As recently as 15 years ago, Barrett-Jackson and the other Scottsdale, Ariz., auctions were almost exclusively about the grand classics from the 1930s. No more. These cars have all but disappeared from the Arizona auctions and cars from the 1980s and 1990s have filled the void. It’s a sure sign that Gen-Xers are starting to become a force in the collector car hobby. Here’s a quick sample of some surprisingly popular newer cars at the Arizona auctions:
1982-1992 Third-Generation Camaros: Camaros don’t exactly fly under the collector car radar. We’re quite used to seeing 1967-69 first-generation Camaros at Barrett-Jackson, where they’re a staple. Even later second-generation Camaros (1974-81) from the so-called “Malaise Era” of low horsepower and dubious build quality are getting common. What we hadn’t seen until this year was large numbers of third-generation Camaros from the 1980s. They seem to be around in every flavor including IROCs, Berlinettas and Z/28s, in coupe and convertible form. On Wednesday, Barrett-Jackson sold a black 1991 Z/28 with just 100 miles on the odometer for $25,300. A huge price for a third-gen Camaro but it actually seemed like a bit of a bargain for what was essentially a brand-new 24-year-old car.
1990-2002 Mercedes SLs: Mercedes SLs of any flavor are hot in the collector car scene. The first of them, the iconic 300SL Gullwing from the 1950s, is the bluest of blue chip collectibles — a $2 million car. Its little brother, the 190SL, is worth 10 percent of that, the “pagoda” SLs from the 1960s are approaching six figures, and the 350/450/380/560SL of “Dallas” and “Dynasty” fame are gaining steam. So it should be no surprise that the R129 model SL is gaining popularity. Nobody in Scottsdale, however, seemed prepared for the sheer massive onslaught of these at the auctions in 2015. They feature prominently in the consignments of Barrett-Jackson, Russo and Steele, and Silver in six-, eight- and twelve-cylinder versions. There seemed to be at least three in each tent at Barrett this year while there were almost none last year. Happy 25th birthday and welcome to the ranks of collectible automobile.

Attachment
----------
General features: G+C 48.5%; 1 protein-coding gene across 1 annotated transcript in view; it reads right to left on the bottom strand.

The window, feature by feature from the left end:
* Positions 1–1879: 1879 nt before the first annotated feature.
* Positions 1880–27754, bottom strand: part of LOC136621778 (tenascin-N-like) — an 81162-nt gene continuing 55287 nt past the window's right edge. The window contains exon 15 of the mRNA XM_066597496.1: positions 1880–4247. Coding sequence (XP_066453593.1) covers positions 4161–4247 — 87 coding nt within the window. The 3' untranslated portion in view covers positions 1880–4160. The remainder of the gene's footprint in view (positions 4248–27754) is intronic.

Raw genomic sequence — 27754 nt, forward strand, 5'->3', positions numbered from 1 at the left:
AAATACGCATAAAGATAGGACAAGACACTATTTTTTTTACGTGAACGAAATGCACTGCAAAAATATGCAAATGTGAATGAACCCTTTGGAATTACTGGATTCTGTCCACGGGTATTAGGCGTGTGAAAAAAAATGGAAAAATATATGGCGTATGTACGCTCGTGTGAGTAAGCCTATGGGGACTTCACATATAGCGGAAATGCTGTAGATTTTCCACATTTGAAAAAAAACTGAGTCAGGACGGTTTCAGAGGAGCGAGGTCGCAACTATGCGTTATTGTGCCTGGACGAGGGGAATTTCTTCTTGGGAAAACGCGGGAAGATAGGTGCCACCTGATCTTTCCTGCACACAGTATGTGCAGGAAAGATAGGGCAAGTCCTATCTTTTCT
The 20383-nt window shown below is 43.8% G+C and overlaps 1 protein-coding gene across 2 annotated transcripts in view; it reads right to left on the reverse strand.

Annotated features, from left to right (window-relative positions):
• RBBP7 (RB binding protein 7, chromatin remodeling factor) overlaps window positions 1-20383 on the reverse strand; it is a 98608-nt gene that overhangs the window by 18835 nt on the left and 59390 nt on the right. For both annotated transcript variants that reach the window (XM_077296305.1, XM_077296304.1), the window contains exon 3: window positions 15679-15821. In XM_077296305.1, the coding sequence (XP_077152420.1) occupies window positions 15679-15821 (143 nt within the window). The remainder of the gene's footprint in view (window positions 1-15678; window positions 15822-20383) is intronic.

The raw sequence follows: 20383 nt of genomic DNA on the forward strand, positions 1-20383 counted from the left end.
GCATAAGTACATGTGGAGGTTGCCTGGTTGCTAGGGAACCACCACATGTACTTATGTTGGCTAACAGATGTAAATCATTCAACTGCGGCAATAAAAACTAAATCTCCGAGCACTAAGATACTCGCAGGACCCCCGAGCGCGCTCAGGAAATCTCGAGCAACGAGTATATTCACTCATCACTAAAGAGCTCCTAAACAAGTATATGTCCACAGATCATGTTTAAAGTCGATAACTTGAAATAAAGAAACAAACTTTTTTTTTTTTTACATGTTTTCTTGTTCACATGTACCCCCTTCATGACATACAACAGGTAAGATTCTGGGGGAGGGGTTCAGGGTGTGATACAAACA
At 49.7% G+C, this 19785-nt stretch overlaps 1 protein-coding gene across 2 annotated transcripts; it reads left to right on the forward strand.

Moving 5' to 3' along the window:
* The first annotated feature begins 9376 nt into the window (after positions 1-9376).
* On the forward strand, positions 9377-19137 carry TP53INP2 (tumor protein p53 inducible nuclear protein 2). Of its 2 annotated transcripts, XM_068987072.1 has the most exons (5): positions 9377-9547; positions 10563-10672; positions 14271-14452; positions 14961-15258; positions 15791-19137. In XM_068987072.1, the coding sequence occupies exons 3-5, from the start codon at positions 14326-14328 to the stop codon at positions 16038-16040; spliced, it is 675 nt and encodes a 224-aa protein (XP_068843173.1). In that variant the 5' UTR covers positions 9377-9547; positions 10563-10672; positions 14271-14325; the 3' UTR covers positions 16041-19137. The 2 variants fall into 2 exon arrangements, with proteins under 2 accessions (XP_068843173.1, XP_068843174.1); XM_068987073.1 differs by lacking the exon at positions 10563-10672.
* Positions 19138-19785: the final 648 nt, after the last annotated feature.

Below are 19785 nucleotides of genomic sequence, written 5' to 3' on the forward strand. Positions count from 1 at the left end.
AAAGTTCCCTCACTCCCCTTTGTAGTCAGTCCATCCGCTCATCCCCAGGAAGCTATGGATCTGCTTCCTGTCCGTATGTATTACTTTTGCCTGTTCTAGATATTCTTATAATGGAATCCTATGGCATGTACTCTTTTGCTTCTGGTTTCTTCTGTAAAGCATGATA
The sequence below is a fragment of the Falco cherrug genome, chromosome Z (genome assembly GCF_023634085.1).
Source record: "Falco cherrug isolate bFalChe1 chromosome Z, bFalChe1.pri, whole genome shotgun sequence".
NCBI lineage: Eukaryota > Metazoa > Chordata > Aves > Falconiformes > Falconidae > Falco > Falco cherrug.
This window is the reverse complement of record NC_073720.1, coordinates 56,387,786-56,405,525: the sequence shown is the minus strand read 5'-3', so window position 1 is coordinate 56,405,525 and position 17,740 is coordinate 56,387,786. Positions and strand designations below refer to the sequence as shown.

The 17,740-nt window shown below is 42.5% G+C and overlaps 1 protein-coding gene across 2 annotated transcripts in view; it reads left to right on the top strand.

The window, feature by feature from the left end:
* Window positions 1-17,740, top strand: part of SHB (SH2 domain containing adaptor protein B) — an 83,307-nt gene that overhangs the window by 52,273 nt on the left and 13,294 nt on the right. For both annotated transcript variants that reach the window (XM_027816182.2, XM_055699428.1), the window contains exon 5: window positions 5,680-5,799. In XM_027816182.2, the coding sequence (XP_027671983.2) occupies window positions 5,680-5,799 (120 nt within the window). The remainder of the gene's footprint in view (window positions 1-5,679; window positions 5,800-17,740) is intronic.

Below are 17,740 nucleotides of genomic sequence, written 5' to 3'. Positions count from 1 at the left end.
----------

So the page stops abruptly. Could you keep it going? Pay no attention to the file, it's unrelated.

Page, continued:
1996-2006 Jaguar XK8s: The sheer desirability of the new F-Type Jaguar seems to have shined a spotlight on the very pretty XK8 of the 1990s. While still more of a used car than a collectible — you can still find your share of sun-faded, high-mileage XKs at the buy-here, pay-here lots on McDowell Road in Phoenix — they definitely seem to be on the radar of bargain-minded collectors, with several XK8s showing up at Barrett-Jackson and Silver. Like the R129 SL above, nobody can remember seeing more than a handful anywhere last year. Why not? They’re very pretty cars that look similar to the more expensive Aston Martin DB7.